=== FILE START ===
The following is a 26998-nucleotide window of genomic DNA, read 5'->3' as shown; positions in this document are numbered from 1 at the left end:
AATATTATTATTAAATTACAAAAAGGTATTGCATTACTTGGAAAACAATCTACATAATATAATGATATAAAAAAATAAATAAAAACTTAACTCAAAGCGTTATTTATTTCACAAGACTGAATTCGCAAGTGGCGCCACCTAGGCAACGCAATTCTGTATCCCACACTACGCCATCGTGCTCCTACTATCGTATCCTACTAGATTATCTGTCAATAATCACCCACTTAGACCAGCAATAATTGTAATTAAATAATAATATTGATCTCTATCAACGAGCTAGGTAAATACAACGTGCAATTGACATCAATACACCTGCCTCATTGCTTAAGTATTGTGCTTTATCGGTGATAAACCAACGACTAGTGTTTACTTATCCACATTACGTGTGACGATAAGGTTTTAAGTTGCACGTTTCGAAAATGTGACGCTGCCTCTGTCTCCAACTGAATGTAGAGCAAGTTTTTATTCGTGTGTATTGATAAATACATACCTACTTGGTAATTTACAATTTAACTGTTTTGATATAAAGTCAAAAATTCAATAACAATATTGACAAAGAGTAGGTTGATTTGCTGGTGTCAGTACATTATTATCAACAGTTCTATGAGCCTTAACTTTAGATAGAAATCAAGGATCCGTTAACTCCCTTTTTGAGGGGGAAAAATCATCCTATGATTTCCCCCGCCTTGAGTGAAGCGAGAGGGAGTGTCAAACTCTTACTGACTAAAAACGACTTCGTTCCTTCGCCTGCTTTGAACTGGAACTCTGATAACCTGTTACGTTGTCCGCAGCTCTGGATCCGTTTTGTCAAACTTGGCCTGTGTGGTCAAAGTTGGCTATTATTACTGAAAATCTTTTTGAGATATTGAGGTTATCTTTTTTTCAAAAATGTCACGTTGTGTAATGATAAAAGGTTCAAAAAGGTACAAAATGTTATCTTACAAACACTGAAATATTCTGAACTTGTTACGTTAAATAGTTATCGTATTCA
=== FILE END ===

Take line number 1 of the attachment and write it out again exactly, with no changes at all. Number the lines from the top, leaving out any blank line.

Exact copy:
The following is a 26998-nucleotide window of genomic DNA, read 5'->3' as shown; positions in this document are numbered from 1 at the left end: